Mount Vernon and Burlington systematically violated the constitutional rights of poor defendants to effective legal counsel in their city courts, a federal judge ruled Wednesday, blaming city officials for being “willfully blind” to the effects of their cost-cutting.

U.S. District Judge Robert Lasnik ordered the cities to hire a part-time public defense supervisor to oversee whether poor defendants are receiving adequate legal counsel, saying “the court has grave doubts regarding the cities’ ability and political will to make the necessary changes on their own.”

The state chapter of the American Civil Liberties Union sued the two cities two years ago, alleging public defenders there were so overworked that they amounted to little more than “a warm body with a law degree.”

The judge agreed. Lasnik’s ruling Wednesday, following a two-week trial in June, could have broad ramifications for how all cities provide legal help to the poor: “In the state of Washington, there are undoubtedly a number of municipalities whose public defense systems would, if put under a microscope, be found wanting,” he wrote.

Lawyers involved said they believed it was the first time in the nation’s history that a federal court had appointed a supervisor to oversee a public defense agency.

Sarah Dunne, the ACLU of Washington’s legal director, said in an emailed statement she was thrilled to see the ruling come this year, which marks the 50th anniversary of the U.S. Supreme Court’s decision in Gideon v. Wainright that the right to counsel applies in state courts as well as federal ones.

“The right to be represented by an attorney is essential to ensuring that everyone — rich and poor alike — has a fair day in court,” Dunne said. “We’ve got a historic ruling enforcing that principle for towns in Washington.”

Andrew Cooley, who represented the cities, said he was gratified the judge did not impose a caseload limit on their public defenders.

He also said the cities have doubled their public-defense budget since the lawsuit was filed, and it remained unclear whether they could stomach spending any more.

“We’ll cost out our options,” Burlington City Administrator Bryan Harrison said. “… We’re not going to defy a court order based on a budgetary limit.”

At least in the near term, Burlington will likely use some general-fund money to pay its portion of hiring the federal supervisor, Harrison said. The City Council approved a 2014 budget last week, but amendments in light of the court order could come up at the council’s next meeting on Dec. 12, he said.

Officials from Burlington and Mount Vernon said they are still weighing what to do from here, but another option is to simply disband their municipal courts, leaving Skagit County District Court to handle those cases.

“Two city councils are going to have to make that decision,” Harrison said.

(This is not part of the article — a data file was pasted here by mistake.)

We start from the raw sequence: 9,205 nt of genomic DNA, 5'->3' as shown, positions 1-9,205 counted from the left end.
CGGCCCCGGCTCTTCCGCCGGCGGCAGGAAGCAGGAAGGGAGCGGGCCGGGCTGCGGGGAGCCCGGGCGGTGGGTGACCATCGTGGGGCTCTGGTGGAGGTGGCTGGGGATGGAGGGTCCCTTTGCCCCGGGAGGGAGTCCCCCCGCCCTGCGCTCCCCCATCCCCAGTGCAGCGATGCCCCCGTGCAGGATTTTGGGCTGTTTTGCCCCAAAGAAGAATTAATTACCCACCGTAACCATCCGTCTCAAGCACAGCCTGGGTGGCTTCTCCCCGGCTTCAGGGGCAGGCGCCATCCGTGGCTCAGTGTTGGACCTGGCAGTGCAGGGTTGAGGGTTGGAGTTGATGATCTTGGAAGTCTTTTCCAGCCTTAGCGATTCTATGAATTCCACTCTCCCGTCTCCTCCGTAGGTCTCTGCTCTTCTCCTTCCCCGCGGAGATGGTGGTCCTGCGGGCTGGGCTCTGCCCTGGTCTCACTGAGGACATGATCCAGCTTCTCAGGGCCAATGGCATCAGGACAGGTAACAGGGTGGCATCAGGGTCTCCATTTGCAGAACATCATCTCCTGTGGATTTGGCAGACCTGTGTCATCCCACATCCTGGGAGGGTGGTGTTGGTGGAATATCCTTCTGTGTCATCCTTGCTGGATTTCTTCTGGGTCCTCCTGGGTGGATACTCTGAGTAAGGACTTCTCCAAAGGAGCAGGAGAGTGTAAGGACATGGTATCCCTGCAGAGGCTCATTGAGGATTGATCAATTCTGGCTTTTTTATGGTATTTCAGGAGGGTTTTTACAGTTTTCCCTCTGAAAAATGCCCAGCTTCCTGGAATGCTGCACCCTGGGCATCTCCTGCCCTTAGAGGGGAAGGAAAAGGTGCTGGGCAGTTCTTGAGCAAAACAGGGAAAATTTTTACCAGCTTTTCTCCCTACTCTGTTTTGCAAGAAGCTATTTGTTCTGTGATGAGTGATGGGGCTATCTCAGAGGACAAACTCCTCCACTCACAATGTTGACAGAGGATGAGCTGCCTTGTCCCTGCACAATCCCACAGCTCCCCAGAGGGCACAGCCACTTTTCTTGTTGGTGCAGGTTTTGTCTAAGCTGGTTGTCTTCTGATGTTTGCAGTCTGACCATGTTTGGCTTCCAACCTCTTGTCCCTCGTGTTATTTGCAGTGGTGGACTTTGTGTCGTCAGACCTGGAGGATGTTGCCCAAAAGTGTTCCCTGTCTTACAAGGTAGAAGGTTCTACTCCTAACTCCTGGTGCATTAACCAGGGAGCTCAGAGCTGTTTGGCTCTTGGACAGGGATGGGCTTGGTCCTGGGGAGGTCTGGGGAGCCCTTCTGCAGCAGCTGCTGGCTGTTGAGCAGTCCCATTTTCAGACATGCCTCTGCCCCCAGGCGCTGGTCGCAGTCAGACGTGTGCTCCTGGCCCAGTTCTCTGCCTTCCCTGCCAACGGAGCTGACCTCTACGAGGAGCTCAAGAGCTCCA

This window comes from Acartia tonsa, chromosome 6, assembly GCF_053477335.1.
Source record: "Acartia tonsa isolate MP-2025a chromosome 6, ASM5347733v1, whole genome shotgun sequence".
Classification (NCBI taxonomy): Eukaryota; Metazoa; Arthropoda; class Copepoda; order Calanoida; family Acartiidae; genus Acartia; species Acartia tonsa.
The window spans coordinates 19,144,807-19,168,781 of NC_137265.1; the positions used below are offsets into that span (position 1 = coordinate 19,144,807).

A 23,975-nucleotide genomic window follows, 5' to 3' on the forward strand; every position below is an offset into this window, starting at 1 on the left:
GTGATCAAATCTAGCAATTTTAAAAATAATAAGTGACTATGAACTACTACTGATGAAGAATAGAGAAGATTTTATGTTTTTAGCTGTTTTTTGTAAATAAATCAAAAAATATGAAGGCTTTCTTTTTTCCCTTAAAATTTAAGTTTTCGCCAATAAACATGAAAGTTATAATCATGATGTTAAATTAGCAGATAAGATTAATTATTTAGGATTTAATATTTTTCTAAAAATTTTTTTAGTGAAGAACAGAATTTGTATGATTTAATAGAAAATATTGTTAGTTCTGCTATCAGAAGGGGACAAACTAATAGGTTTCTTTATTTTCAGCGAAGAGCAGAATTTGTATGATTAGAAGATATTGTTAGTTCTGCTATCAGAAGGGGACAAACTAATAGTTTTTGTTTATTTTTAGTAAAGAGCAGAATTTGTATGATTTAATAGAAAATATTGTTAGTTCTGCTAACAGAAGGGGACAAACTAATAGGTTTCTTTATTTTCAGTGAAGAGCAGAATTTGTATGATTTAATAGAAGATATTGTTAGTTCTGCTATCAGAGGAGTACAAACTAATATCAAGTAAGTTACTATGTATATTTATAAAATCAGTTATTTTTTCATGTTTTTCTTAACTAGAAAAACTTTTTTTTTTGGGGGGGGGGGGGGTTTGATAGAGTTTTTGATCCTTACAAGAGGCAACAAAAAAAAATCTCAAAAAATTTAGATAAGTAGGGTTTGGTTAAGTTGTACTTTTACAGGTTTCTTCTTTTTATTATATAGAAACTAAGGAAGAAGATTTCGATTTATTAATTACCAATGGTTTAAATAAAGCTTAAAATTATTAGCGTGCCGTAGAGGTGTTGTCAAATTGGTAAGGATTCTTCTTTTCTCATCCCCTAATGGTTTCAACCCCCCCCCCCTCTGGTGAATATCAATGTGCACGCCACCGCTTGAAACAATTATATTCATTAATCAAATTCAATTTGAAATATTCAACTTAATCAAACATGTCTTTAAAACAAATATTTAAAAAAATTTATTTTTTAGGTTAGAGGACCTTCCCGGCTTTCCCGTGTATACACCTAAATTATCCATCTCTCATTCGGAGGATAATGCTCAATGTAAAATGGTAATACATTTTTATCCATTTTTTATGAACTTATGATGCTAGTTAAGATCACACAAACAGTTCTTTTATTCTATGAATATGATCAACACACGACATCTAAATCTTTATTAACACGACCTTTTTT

Burlington’s City Council last week approved a one-year extension to its contract with Mountain Law, which took over the cities’ public defense cases after the lawsuit was filed. That extended contract will now only serve as a stopgap until the cities can negotiate terms that comply with the judge’s ruling.

Lasnik noted that two lawyers who formerly handled public defense cases for the cities each took on about 1,000 cases a year from 2009 to 2011 and often spent less than an hour per case. There was almost no evidence they investigated their clients’ cases, met with clients confidentially or performed any legal analysis of the cases, the judge said.

Instead, they simply assumed police had done their jobs correctly.

“The services they offered to their indigent clients amounted to little more than a ‘meet and plead’ system,” he wrote.

Since then, Mountain Law has made some improvements, including tracking caseloads in an attempt to comply with new limits set by the state Supreme Court last year. Those improvements were a focus of the cities’ argument at trial and of city officials’ reaction to the ruling.

“We’re committed to providing Sixth Amendment indigent defense,” Mount Vernon City Attorney Kevin Rogerson said.

Nevertheless, the Mountain Law lawyers also remain overworked and underfunded, Lasnik said.

Ironically, Lasnik said the failings of the public defenders in Mount Vernon and Burlington didn’t necessarily result in their clients getting worse deals. With a note of chagrin, he said the penny-pinching of city administrators faced with tough budgetary times had also hit prosecutors, who in turn offered “overly lenient plea deals.”

But that’s not the point, Lasnik said: “Advising a client to take a fantastic plea deal in an obstruction of justice or domestic violence case may appear to be effective advocacy, but not if the client is innocent, the charge is defective, or the plea would have disastrous consequences for his or her immigration status.”

— Information from The Associated Press and Staff Reporter Gina Cole: 360-416-2148,, Twitter: @Gina_SVH,

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